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Study Shows Revenue Gains from State Cigarette Tax Increases Far Outweigh Any Losses From Smoking Declines, Tax Avoidance

Statement by William V. Corr Executive Director, Campaign for Tobacco-Free Kids
May 16, 2003

Washington, D.C. — States that increase their cigarette taxes have consistently raised more revenue than they have lost due to smoking declines and tax avoidance efforts, according to a new study released today by RTI International, an independent North Carolina think tank. The study found such revenue benefits for every state that increased its cigarette tax by at least 10 cents a pack between 1990 and 2001. In contrast, the study also found that states that do not increase cigarette taxes actually lose revenue over time due to inflation and declining smoking rates. This report adds to the already powerful evidence that cigarette tax increases provide states with needed new revenue while also reducing smoking and related health care costs. The report should spur lawmakers in southern states, whose cigarette tax rates fall far behind the rest of the nation's, to raise their tobacco taxes to the national average of 69.4 cents per pack to address current budget difficulties and realize the many other fiscal and health benefits. Excluding Georgia, (where the legislature has recently passed a cigarette tax increase), the average tobacco tax among major tobacco producing states is only 7.5 cents per pack – more than 60 cents per pack less than the average among all states.

Contrary to self-serving tobacco industry claims that cigarette taxes can be detrimental, studies show cigarette tax increases do not harm southern state economies. Smokers that quit or cutback spend the money they save on other goods and services. Smuggling and tax evasion in states that raise their cigarette taxes is a much smaller problem than the cigarette companies allege – accounting for less than 10 percent of cigarette sales nationwide. Relatively simple changes to state and federal law could make cigarette tax evasion and smuggling even less significant. In fact, if the lowest tax states in the South raised their tax rates to the statewide average, the financial incentives for cigarette smuggling would largely disappear. As an added bonus, the new state revenues from those tax increases would far exceed what these lowest tax states are currently receiving by serving as suppliers for cross-border sales, internet vendors, and organized smugglers. Significant tobacco tax increases in the low-tax Southern states (which typically have higher smoking rates than other states) would also save tens of thousands of southern kids from ever becoming addicted to tobacco products – or ultimately dying prematurely because of it.

Since January 1, 2002, 29 states, the District of Columbia and Puerto Rico have implemented or approved cigarette tax increases. Preliminary evidence from these jurisdictions confirms that cigarette taxes increase revenues and reduce smoking. Jurisdictions showing substantial increases in revenue despite significant pack sales declines include Massachusetts (75-cent increase to $1.51 per pack), Michigan (50-cent increase to $1.25 per pack), Nebraska (30-cent increase to 64 cents a pack) and Rhode Island (32-cent increase to $1.32 per pack). Michigan, for example, collected $104 million more in cigarette tax revenue in the last five months of 2002 compared to the year before despite a 15.5 percent reduction in cigarette pack sales. Nebraska's 2002 tax increase has produced $10 million more in additional revenues between October 2002 and April 2003 than in the same period the year before. Even in New York City, where the combined state and local cigarette tax rate has increased to $3.00 per pack, the city's tax increase from 8 cents to $1.50 per pack is on track to bring in a quarter of a billion dollars in new revenue over the first year despite sharp declines in cigarette sales.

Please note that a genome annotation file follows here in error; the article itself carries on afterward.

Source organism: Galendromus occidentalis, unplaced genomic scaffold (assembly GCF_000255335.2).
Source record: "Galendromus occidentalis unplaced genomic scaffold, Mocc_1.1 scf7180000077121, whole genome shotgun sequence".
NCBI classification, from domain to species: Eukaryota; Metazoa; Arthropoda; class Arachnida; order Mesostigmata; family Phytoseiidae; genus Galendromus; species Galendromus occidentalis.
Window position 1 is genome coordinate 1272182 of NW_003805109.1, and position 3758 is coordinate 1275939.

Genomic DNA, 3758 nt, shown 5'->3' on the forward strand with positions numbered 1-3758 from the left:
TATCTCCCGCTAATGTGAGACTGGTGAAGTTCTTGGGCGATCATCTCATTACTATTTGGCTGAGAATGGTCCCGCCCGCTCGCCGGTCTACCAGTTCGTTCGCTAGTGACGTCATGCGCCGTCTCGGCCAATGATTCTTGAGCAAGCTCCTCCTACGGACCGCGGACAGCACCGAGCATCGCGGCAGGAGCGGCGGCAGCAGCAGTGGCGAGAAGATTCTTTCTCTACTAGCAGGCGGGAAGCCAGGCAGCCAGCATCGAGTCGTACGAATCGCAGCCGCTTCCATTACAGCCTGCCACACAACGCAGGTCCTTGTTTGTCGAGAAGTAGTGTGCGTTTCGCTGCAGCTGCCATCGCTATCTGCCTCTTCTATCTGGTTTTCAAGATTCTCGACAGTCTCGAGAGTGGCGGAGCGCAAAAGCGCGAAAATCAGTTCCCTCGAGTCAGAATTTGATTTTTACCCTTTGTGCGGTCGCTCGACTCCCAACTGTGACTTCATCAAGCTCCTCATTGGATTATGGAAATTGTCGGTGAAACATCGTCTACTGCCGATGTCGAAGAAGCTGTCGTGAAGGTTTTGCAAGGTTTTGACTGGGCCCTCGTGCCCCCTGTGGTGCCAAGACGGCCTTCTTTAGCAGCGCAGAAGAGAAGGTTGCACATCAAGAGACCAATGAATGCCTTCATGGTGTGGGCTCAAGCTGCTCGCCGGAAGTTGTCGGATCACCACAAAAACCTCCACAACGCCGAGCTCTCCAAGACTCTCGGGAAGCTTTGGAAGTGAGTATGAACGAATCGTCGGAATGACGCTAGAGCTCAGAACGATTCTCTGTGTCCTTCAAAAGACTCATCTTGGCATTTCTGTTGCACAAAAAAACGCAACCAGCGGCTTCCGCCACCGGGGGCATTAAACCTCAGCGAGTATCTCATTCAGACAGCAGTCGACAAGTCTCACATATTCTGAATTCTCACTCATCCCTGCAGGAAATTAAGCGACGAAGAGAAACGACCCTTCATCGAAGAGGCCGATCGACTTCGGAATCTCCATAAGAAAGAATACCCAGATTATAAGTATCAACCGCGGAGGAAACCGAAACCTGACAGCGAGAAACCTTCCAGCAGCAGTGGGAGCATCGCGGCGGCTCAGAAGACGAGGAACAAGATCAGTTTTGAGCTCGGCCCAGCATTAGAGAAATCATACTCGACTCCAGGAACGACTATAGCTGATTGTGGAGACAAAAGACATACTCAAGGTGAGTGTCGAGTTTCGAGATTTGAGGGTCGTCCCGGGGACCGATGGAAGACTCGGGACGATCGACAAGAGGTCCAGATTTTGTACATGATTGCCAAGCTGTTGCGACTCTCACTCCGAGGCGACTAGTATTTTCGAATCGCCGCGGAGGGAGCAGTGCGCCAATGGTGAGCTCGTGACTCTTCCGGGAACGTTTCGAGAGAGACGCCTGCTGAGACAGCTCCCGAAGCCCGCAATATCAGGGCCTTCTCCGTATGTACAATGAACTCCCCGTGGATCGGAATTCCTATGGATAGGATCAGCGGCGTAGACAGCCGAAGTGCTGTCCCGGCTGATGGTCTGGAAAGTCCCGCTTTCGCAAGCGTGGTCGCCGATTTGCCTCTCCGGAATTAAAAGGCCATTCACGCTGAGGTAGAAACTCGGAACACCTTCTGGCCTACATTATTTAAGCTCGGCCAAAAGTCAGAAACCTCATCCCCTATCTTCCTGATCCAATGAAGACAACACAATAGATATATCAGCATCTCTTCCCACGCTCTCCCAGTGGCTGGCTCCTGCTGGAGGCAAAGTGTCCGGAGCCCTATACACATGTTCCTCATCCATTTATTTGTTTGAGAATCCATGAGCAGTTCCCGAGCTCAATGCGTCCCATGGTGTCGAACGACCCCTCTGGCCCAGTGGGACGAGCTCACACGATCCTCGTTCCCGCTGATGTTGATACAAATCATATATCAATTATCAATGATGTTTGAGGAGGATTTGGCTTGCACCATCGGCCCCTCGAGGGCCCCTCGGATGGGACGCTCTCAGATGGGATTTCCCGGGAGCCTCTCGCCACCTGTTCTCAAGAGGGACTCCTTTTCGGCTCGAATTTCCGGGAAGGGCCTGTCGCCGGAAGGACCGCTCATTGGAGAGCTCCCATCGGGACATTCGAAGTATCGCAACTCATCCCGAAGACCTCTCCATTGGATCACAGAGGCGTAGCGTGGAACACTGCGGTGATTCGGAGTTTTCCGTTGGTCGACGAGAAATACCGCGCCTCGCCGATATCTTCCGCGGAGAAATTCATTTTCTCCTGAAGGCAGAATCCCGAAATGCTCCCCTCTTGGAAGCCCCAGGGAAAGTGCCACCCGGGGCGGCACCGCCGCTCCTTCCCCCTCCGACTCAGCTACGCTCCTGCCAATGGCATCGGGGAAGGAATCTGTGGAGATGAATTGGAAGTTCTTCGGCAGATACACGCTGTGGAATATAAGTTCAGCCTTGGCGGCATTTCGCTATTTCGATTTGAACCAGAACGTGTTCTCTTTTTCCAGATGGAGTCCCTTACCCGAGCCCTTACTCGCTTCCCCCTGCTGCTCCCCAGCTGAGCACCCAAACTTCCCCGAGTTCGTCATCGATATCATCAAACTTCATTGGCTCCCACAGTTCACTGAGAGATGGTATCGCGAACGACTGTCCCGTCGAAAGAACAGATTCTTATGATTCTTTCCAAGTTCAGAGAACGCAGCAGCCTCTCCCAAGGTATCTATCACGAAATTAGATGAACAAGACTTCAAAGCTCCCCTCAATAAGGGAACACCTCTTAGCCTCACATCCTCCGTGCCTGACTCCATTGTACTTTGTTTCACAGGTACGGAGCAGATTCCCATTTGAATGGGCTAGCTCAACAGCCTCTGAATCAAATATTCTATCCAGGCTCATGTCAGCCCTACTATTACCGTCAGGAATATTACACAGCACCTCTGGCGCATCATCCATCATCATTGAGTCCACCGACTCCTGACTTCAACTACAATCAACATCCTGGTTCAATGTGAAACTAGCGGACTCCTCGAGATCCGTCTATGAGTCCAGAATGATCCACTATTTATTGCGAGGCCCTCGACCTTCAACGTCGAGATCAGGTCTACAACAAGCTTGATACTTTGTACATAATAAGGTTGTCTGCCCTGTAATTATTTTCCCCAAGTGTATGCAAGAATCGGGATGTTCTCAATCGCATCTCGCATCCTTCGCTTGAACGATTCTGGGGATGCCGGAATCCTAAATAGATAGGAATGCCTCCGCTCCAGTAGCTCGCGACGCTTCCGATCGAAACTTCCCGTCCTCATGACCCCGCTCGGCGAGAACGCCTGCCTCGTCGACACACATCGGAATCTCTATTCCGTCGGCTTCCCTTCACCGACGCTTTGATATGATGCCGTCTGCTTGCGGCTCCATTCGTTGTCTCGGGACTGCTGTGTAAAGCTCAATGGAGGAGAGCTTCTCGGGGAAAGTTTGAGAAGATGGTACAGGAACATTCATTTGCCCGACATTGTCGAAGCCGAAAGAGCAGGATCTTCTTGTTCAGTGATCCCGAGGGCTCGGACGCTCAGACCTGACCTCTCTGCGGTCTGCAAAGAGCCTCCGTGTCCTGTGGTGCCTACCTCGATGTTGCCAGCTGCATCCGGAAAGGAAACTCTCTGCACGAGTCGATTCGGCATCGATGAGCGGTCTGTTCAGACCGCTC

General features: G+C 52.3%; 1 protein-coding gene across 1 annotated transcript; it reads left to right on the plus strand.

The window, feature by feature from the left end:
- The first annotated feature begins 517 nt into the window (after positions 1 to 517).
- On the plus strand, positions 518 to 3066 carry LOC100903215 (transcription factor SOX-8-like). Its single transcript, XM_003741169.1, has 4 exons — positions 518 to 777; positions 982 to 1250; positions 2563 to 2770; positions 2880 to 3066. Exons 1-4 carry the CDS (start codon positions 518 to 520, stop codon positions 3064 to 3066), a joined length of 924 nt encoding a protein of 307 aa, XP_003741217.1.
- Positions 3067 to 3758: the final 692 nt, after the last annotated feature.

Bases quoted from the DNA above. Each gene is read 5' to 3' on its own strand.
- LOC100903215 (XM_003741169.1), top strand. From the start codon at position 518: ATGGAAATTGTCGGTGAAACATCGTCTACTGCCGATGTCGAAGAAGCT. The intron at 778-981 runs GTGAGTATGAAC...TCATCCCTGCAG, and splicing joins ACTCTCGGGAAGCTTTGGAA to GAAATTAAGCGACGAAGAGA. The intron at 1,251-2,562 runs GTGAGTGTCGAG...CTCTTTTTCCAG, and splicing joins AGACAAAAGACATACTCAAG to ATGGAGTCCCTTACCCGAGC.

Tobacco use is the leading cause of preventable death in the United States, killing more than 400,000 people every year. The annual cost of treating smoking-caused disease exceeds $75 billion. Every day, another 2,000 kids become regular, daily smokers, one-third of whom will die prematurely as a result. Cigarette tax increases remain an important – and proven – part of the solution to this public health crisis.


A complete copy of the findings from the RTI International report, 'State Cigarette Excise Taxes: Implications for Revenue and Tax Evasion' can be found at

For additional information, see the Campaign for Tobacco-Free Kids factsheet ‘Responses to Misleading & Inaccurate Cigarette Company Arguments Against State Tobacco Tax Increases,' which can be found at